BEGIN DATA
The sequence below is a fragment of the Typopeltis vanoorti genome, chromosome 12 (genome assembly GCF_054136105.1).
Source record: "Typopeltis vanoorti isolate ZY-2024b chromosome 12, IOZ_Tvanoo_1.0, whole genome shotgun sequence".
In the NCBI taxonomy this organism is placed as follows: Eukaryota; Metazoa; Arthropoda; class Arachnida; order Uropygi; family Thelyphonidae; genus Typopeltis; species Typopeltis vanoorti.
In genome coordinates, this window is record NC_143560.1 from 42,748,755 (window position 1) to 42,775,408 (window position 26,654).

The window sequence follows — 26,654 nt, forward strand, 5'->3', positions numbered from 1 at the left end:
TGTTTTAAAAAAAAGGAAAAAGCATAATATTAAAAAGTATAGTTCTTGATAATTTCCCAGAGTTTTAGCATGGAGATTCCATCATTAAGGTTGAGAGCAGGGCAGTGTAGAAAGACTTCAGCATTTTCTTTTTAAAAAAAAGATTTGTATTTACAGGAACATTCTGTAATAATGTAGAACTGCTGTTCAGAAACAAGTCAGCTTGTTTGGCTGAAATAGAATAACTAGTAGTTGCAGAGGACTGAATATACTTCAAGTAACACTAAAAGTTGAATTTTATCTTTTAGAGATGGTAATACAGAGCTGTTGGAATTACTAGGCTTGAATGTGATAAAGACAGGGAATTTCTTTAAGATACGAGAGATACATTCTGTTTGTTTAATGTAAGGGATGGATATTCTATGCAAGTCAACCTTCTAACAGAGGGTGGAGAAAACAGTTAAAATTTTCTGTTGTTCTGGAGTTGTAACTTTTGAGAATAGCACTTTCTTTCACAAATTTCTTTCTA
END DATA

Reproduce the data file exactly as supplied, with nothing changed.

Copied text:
The sequence below is a fragment of the Typopeltis vanoorti genome, chromosome 12 (genome assembly GCF_054136105.1).
Source record: "Typopeltis vanoorti isolate ZY-2024b chromosome 12, IOZ_Tvanoo_1.0, whole genome shotgun sequence".
In the NCBI taxonomy this organism is placed as follows: Eukaryota; Metazoa; Arthropoda; class Arachnida; order Uropygi; family Thelyphonidae; genus Typopeltis; species Typopeltis vanoorti.
In genome coordinates, this window is record NC_143560.1 from 42,748,755 (window position 1) to 42,775,408 (window position 26,654).

The window sequence follows — 26,654 nt, forward strand, 5'->3', positions numbered from 1 at the left end:
TGTTTTAAAAAAAAGGAAAAAGCATAATATTAAAAAGTATAGTTCTTGATAATTTCCCAGAGTTTTAGCATGGAGATTCCATCATTAAGGTTGAGAGCAGGGCAGTGTAGAAAGACTTCAGCATTTTCTTTTTAAAAAAAAGATTTGTATTTACAGGAACATTCTGTAATAATGTAGAACTGCTGTTCAGAAACAAGTCAGCTTGTTTGGCTGAAATAGAATAACTAGTAGTTGCAGAGGACTGAATATACTTCAAGTAACACTAAAAGTTGAATTTTATCTTTTAGAGATGGTAATACAGAGCTGTTGGAATTACTAGGCTTGAATGTGATAAAGACAGGGAATTTCTTTAAGATACGAGAGATACATTCTGTTTGTTTAATGTAAGGGATGGATATTCTATGCAAGTCAACCTTCTAACAGAGGGTGGAGAAAACAGTTAAAATTTTCTGTTGTTCTGGAGTTGTAACTTTTGAGAATAGCACTTTCTTTCACAAATTTCTTTCTA